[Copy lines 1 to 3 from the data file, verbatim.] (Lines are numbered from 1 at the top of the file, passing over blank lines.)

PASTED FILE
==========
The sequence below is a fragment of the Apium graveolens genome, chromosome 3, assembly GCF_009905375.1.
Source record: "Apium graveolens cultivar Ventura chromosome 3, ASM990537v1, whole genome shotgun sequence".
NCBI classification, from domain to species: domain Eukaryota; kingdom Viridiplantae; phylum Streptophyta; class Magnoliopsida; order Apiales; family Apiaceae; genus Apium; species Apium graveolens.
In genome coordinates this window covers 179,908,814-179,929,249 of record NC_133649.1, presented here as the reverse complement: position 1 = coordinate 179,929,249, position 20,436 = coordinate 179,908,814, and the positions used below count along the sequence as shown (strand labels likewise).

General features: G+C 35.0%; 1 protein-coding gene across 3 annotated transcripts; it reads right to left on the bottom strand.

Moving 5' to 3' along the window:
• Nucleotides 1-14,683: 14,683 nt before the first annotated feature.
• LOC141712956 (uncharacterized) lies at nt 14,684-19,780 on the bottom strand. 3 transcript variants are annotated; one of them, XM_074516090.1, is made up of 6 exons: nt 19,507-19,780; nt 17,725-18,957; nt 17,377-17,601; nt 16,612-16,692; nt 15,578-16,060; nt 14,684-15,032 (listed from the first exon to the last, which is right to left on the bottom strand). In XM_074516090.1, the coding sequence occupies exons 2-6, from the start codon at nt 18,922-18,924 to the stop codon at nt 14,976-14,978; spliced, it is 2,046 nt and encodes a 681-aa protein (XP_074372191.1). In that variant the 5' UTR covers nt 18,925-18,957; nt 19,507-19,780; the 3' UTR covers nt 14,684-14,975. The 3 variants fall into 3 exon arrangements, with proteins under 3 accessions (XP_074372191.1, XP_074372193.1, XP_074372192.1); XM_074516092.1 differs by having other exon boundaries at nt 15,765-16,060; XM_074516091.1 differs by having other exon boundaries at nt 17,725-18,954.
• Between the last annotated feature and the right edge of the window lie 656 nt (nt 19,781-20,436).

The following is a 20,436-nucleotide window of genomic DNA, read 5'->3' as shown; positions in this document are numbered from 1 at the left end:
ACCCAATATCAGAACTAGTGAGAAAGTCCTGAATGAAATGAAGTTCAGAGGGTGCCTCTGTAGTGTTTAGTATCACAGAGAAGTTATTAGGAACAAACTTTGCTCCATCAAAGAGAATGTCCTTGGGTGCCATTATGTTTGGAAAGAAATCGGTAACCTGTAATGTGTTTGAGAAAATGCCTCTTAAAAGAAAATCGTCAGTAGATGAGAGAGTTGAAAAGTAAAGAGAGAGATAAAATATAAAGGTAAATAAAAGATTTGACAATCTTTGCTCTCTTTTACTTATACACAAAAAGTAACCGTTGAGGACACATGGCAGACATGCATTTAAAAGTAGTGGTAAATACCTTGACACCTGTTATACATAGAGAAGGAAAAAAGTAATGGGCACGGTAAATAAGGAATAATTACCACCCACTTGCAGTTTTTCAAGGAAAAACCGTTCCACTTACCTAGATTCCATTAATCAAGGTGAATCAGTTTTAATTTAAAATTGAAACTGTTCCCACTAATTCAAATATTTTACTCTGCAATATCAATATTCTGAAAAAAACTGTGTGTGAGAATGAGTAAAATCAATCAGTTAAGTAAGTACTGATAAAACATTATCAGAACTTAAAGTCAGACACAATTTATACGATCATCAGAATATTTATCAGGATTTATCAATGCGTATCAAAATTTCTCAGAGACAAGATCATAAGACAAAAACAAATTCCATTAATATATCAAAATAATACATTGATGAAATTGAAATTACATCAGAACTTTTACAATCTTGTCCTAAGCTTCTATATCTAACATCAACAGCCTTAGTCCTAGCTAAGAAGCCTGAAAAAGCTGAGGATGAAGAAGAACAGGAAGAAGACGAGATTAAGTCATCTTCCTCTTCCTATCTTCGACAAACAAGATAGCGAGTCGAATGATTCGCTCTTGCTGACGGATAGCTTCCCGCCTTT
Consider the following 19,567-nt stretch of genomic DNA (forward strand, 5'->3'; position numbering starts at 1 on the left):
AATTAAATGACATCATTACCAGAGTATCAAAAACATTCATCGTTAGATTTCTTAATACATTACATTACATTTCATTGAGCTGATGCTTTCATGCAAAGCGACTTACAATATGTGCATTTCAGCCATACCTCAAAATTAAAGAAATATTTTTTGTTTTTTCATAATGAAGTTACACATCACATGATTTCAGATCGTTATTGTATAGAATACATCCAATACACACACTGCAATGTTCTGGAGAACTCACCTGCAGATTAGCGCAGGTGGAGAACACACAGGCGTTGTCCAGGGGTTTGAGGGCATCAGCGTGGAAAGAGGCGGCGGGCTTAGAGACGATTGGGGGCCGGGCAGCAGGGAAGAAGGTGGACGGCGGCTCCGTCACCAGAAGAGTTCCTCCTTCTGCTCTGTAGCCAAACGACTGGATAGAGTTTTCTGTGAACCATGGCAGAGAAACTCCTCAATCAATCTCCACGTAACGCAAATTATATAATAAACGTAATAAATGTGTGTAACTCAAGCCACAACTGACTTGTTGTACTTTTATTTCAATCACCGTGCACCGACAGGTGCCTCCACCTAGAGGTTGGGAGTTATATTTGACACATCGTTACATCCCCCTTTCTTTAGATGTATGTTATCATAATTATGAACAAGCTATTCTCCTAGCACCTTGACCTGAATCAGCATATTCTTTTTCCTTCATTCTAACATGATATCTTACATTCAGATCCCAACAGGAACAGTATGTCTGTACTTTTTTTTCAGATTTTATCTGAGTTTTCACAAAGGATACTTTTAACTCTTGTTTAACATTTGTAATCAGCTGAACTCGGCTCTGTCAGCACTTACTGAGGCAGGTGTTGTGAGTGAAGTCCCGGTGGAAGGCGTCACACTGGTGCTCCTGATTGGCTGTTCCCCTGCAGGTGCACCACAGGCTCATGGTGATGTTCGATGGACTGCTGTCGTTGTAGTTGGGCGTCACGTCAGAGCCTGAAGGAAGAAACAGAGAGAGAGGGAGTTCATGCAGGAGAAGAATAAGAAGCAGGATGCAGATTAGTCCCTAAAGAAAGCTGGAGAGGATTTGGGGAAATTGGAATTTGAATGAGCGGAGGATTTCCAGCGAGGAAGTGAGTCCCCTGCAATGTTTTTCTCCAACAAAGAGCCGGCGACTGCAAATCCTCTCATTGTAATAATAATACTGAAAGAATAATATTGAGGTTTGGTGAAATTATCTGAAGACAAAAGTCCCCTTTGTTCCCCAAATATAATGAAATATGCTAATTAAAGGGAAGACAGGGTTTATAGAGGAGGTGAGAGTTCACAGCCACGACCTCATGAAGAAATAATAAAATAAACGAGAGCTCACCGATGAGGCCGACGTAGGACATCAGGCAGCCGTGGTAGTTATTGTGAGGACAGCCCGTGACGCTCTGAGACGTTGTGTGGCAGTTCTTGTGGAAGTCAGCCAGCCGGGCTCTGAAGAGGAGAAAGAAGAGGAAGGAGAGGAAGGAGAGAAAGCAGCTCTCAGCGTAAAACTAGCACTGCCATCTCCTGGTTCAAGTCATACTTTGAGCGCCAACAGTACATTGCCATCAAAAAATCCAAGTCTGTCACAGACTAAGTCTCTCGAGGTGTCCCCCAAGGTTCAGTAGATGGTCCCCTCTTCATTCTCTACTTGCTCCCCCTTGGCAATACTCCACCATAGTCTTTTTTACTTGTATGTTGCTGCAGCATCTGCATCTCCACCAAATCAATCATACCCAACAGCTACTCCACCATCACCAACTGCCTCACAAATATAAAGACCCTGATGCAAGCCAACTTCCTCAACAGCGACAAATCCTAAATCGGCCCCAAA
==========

The sequence below is a fragment of the Apium graveolens genome, chromosome 3, assembly GCF_009905375.1.
Source record: "Apium graveolens cultivar Ventura chromosome 3, ASM990537v1, whole genome shotgun sequence".
NCBI classification, from domain to species: domain Eukaryota; kingdom Viridiplantae; phylum Streptophyta; class Magnoliopsida; order Apiales; family Apiaceae; genus Apium; species Apium graveolens.